Propelled by Mentorship, an Astronautical Engineer’s Path To Success 

Remy LeMaire | May 8, 2024

For graduating student Brooke Rios, the path to engineering excellence was discovered in the powerful alliances she forged along the way.

Brooke Rios celebrates her graduation on the USC campus

Brooke Rios celebrates her graduation on the USC campus

Brooke Rios always had her sights set on the cosmos. As a USC graduate in astronautical engineering, Brooke Rios has excelled academically and immersed herself in hands-on technical projects.

While Rios has achieved impressive accomplishments – including prestigious scholarships, Dean’s List honors and leadership roles – she credits her success to the mentors who have propelled her forward. With the academic support of her professors and the generously shared expertise of industry leaders, Rios has cultivated a network of support that extends far beyond the classroom.

It’s a testament to the transformative potential of mentorship – and a blueprint for any student seeking to soar.

You’ve earned several prestigious scholarships and distinctions during your time at USC. How has financial support enabled you to make the most of your education?

I hold my scholarships, very near and dear to my heart – they enable me to attend USC and to thrive here. In addition to various grants, I have a Presidential Scholarship and I’m a Viterbi Fellow which guarantees me research funding as well as a stipend every semester.

What do you count among your primary academic successes?

Last semester I had the chance to collaborate with three friends on my senior project for the USC Department of Aerospace & Mechanical Engineering. We designed a 4-reaction wheel system for a CubeSat, a very small artificial satellite that’s a low-cost alternative to a traditional satellite. It’s a self-actuating system, which means the satellite can independently maneuver itself without relying on ground commands.

Brooke Rios in the lab, designing a CubeSat for her senior project

Brooke Rios in the lab, designing a CubeSat system for her senior project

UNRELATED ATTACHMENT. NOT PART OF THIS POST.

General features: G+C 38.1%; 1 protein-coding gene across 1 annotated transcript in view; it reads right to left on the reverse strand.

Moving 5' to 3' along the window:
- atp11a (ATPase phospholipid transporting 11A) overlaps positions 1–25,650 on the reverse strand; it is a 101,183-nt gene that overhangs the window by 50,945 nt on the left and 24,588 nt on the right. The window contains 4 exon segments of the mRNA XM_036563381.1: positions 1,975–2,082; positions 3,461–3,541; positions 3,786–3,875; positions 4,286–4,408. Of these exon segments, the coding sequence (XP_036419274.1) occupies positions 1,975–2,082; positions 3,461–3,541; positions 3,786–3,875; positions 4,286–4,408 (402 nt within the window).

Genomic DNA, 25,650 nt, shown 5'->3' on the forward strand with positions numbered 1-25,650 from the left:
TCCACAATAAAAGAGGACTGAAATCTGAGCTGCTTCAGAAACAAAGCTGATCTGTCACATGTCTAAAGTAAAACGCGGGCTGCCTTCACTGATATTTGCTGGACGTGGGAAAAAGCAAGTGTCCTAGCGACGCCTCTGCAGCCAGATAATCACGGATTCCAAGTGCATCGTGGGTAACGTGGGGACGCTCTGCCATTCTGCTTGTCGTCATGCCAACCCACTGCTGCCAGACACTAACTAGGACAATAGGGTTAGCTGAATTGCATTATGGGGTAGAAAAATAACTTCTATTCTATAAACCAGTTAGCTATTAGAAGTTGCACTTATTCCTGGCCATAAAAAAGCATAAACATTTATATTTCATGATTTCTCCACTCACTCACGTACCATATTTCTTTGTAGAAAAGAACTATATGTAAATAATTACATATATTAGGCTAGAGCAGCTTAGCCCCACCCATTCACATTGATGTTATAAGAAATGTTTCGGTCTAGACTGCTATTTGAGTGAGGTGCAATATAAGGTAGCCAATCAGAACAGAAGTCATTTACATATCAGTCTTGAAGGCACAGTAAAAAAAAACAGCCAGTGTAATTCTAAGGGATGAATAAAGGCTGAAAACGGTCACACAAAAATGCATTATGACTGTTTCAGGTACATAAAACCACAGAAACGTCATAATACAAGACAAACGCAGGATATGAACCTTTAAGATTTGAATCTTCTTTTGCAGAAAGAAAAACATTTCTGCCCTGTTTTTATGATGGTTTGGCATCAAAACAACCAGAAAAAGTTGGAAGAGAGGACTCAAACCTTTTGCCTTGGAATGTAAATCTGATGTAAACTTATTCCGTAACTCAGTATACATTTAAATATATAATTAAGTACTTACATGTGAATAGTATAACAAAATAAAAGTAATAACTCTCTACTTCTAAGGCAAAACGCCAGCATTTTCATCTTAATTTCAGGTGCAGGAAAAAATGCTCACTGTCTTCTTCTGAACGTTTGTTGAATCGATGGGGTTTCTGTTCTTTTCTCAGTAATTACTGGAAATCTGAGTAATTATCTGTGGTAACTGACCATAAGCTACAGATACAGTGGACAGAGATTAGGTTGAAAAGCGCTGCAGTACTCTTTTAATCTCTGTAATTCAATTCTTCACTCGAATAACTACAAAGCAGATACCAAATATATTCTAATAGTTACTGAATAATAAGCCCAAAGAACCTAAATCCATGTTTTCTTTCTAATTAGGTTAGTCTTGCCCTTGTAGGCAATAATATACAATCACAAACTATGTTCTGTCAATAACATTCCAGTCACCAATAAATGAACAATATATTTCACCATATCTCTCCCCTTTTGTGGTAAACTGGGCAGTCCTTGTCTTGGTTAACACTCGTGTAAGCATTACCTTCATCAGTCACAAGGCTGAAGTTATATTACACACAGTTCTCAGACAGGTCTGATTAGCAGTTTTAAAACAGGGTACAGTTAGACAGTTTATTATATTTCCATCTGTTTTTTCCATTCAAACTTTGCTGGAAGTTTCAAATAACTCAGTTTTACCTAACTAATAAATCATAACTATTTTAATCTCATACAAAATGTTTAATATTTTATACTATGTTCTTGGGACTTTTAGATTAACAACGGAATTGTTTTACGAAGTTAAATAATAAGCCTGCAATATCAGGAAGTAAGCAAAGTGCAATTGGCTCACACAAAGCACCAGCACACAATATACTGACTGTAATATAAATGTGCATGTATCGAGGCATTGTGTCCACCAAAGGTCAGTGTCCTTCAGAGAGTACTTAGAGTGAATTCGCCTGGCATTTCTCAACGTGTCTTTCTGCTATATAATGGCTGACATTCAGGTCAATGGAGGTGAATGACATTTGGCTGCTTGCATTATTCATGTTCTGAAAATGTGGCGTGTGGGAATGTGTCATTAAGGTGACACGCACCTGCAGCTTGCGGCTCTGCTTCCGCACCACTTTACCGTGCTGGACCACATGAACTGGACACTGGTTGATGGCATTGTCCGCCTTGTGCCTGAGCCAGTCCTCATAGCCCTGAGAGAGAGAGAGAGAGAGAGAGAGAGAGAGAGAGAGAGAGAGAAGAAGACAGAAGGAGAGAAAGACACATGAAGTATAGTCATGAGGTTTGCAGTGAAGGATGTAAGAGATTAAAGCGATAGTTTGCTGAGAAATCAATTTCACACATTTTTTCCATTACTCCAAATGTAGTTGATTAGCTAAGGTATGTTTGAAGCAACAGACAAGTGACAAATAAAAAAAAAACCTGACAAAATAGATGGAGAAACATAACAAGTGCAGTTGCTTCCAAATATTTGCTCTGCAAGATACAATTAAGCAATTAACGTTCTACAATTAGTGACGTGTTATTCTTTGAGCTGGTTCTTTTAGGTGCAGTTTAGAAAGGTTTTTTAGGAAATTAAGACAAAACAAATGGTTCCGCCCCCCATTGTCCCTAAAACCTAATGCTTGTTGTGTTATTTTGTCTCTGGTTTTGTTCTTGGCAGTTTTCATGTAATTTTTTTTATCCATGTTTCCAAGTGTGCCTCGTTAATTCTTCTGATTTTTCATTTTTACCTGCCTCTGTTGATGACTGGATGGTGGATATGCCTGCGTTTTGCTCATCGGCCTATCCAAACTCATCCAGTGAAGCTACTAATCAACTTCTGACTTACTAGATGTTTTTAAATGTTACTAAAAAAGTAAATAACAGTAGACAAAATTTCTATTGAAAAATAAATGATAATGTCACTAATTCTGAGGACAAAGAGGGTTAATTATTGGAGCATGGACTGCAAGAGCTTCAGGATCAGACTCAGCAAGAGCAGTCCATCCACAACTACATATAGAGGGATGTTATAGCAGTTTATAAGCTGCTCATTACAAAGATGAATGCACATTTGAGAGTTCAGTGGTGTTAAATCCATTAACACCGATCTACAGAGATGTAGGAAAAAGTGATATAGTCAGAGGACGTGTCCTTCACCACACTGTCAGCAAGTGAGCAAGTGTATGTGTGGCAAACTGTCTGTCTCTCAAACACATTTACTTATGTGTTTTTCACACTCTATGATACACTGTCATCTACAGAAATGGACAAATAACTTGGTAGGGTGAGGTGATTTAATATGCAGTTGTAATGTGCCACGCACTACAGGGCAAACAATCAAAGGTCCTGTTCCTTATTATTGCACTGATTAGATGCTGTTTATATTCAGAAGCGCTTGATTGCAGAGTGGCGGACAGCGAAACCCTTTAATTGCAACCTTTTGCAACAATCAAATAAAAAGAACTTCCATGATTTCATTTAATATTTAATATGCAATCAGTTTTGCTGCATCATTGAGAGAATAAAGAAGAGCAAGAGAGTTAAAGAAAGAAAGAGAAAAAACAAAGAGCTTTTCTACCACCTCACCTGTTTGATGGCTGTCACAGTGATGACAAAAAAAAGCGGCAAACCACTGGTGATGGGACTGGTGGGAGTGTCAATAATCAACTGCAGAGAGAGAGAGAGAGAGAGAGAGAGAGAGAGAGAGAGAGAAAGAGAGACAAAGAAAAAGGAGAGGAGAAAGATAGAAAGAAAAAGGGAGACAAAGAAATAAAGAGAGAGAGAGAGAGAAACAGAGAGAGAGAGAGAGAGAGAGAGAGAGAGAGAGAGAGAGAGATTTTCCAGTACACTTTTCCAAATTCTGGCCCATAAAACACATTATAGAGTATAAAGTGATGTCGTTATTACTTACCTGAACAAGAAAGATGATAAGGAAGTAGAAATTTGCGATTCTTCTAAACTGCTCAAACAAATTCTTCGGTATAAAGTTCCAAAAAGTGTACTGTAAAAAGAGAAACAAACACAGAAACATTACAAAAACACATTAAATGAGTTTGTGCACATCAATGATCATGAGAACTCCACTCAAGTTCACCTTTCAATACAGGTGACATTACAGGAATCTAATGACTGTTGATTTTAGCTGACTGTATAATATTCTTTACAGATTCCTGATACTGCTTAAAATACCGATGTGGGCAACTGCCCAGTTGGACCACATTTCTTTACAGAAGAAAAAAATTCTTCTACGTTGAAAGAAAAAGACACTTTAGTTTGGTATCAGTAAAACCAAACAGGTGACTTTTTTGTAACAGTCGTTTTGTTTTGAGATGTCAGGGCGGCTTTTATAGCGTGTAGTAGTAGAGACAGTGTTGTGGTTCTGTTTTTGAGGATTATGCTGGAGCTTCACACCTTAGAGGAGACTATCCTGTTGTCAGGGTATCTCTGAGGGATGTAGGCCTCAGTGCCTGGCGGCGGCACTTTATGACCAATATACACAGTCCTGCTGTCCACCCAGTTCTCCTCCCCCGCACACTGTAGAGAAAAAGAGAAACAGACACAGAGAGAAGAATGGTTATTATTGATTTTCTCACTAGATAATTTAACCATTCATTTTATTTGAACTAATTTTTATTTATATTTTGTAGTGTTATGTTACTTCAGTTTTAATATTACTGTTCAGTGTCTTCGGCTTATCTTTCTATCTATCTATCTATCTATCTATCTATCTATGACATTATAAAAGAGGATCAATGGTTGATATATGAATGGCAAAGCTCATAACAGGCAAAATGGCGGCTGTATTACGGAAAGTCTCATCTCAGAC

I was responsible for writing the control system piece, which was a challenge because I had never taken a controls class before! It was such a hands-on project. We built the hardware ourselves and had to design the test stand with three degrees of freedom, which was challenging. I was trying something new while also applying knowledge from other classes. My teammates were fantastic and the professors were extremely supportive – especially Senior Lecturer Inna Abramova. Although I wasn’t in her controls class, she invited me to attend her lectures and office hours.

In addition to your senior project, you were also involved with the MAVERIC CubeSat through the USC Space Engineering Research Center (SERC). How has that project shaped your engineering education and career preparation?

It was a rare opportunity to collaborate with students and Professor Dave Barnhart on developing the satellite telecommunications system. The main goal of MAVERIC is to study how magnets behave in orbit and to test different technology payloads for visualization on LCD screens. The best part of the project is that MAVERIC is actually scheduled to launch into orbit in November 2025! Creating an object that will soon be in space was an incredible experience, making all the hard work feel worthwhile.

How has mentorship and guidance from various industry professionals helped shape your educational and career journey?

Dan Rowan, a USC alum who works at NASA, was my sophomore-year mentor through the USC JumpStart program which provides a pathway to PhD programs for undergraduate students. We met bi-weekly for an entire year. He provided exceptional advice on internships and connected me with industry contacts with whom I’m still in contact. He came to see my senior project last fall, and overall has been an invaluable guide.

I’m also grateful to Dan for introducing me to another of my mentors, Tim Cole. After 20 years at the space technology company Maxar, Tim now leads program management at the startup Astro Digital, where I interned last summer. We’ve kept in touch continually, talking monthly for the past two years – his knowledge has been especially helpful as I weigh up the merits of different job offers. I am truly grateful for his continued guidance and look forward to staying connected after graduation.

Dan also introduced me to Vanessa Kuroda, who has worked at Blue Origin among other companies. Now she’s at Outpost, a startup based in Santa Monica. She set up the Women in Aerospace Mentor Circle who meet via zoom. I have the chance to meet with the group regularly, and I’ve learned so much from networking in the field.

What’s your next step after graduating?

I’m extremely excited to be joining McMaster-Carr in Chicago as a full-time software engineer starting in June. I first connected with them at the SWE conference, as I’d been using their CAD files for some of my Mechoptronics projects.

While software engineering is a new frontier for me, I feel well-equipped thanks to the problem-solving mindset I developed at Viterbi. I’m eager to dive in and expand my skill set. In the long run, I’d love to leverage my engineering background to start my own company focused on using technology for the greater good.

Published on May 8th, 2024

Last updated on May 8th, 2024

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